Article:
Share
Wire

Extinct Tree from Time of Jesus Springs to Life in Israeli Desert

Share

Seeds found in the ancient fortress of Masada that date from the time of Christ have borne fruit in Israel.

Elaine Solowey, a botanist with the Arava Institute for Environmental Studies at Kibbutz Ketura in Israel, has overseen the work to grow seeds from a variety of date palms that had become extinct.

“It was very difficult to get the seeds,” Sarah Sallon, a pediatric gastroenterologist, told the BBC in a video posted over the summer.

“It took a lot of time and effort and persuasion when people said, “What do you want them for?”

“I said, ‘We want to grow them.’ And they said, ‘You’re mad,’” said Sallon, who directs the Louis L. Borick Natural Medicine Research Center at Hadassah Hospital in Jerusalem.

Trending:
Ben & Jerry's Anti-Israel Stunt Backfires, Police and Firemen Pension Fund Announces Surprise Lawsuit


The first tree to grow in the Israeli desert was named Methuselah; it sprouted in 2005, according to CBN.

That was a feat because the variety of seeds grown in ancient Israel went extinct about 500 AD.

“We would like to have plantations of the Judean dates. We would like to bring it back into cultivation and give it to the world,” Solowey said.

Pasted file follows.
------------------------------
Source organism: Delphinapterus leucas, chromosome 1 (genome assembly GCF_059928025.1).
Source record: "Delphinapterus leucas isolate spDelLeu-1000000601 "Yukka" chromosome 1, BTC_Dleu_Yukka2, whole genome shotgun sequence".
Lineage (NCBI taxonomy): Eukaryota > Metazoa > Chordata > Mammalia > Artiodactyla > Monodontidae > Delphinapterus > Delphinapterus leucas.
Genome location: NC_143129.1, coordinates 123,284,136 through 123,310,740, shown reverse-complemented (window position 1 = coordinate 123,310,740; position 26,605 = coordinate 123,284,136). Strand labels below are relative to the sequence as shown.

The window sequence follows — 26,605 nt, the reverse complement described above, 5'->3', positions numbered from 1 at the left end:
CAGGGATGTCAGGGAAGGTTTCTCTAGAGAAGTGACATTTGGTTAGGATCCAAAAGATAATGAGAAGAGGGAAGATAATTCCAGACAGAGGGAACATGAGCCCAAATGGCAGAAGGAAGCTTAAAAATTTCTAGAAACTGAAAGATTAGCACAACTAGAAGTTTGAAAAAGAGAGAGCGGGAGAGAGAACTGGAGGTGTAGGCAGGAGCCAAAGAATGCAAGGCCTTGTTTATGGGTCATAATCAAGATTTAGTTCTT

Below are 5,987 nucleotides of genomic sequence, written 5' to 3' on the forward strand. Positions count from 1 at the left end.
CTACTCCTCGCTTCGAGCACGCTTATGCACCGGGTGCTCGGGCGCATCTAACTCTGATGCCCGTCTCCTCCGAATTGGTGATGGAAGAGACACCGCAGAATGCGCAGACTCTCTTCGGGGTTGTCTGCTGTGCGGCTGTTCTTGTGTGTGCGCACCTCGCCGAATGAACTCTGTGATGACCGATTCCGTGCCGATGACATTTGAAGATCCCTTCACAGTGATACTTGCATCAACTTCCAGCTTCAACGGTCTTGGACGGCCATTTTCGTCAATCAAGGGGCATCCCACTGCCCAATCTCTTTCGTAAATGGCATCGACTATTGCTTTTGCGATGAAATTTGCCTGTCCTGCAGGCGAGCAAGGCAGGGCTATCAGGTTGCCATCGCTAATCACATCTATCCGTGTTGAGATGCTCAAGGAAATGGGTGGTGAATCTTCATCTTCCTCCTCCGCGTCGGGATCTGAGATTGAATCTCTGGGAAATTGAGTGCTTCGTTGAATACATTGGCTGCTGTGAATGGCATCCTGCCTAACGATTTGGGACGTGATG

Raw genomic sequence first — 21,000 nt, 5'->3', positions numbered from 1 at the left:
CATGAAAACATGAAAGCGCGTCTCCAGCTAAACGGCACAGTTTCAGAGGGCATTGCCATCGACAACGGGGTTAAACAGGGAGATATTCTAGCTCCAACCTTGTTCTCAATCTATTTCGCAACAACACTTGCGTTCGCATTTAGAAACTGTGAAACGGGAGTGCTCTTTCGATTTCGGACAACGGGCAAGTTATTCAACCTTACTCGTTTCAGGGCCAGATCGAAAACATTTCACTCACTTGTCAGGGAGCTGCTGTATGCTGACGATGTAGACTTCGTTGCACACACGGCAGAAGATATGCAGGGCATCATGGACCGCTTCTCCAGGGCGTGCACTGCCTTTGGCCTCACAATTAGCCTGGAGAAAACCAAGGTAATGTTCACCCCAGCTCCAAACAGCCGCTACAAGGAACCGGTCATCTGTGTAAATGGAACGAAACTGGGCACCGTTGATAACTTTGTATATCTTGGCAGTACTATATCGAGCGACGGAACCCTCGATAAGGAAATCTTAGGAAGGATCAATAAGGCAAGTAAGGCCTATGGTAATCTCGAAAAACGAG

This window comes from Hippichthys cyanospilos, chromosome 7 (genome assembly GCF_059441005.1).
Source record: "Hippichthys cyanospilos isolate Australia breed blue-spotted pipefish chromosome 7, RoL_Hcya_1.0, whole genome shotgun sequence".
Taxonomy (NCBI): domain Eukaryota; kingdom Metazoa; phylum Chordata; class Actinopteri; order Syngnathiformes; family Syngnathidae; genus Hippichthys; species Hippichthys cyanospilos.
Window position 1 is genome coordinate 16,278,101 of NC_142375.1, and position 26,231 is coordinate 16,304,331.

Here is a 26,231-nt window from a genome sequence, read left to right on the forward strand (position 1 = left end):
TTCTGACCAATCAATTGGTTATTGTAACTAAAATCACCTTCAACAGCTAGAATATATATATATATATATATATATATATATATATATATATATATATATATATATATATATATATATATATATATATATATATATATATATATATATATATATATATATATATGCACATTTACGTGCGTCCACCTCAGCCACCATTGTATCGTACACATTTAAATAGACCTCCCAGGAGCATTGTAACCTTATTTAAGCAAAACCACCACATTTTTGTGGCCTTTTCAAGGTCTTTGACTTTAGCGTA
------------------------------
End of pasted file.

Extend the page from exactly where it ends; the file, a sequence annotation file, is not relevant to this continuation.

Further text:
Methuselah is now a tall tree that Solowey calls “that big boy,” according to the Times of Israel. But because the tree was male, it would not bear fruit.

Solowey has produced six more saplings. She named them Adam (after one of her six sons), Jonah, Uriel, Boaz, Judith and Hannah.

Last year, Methuselah’s pollen fertilized Hannah’s flowers, producing 111 dates.

Related:
Jared Kushner 'Humbled' After Trump Diplomat is Nominated for Nobel Prize for Work on Abraham Accords

This year, according to a release from the Arava Institute, there was a harvest of 700 dates.

Pollen from Methuselah, Adam and Jonah was used to fertilize Hannah’s flowers, the release said.

“They’re the size of the Medjool, but they’re dry and have a lovely honey after-taste,” Solowey said, adding, “If they’d tasted terrible, I don’t know what I would have done.”

According to carbon dating, the seed from which Hannah sprouted is 175 years older than the one used to grow Methuselah.

“We think [the seed] dates to between 30 and 65, and that her heritage is from a date brought back by the Jews who returned from the Babylonian Exile [in 539],” Solowey said.

This article appeared originally on The Western Journal.

Submit a Correction →



Tags:
, , , , ,
Share

Conversation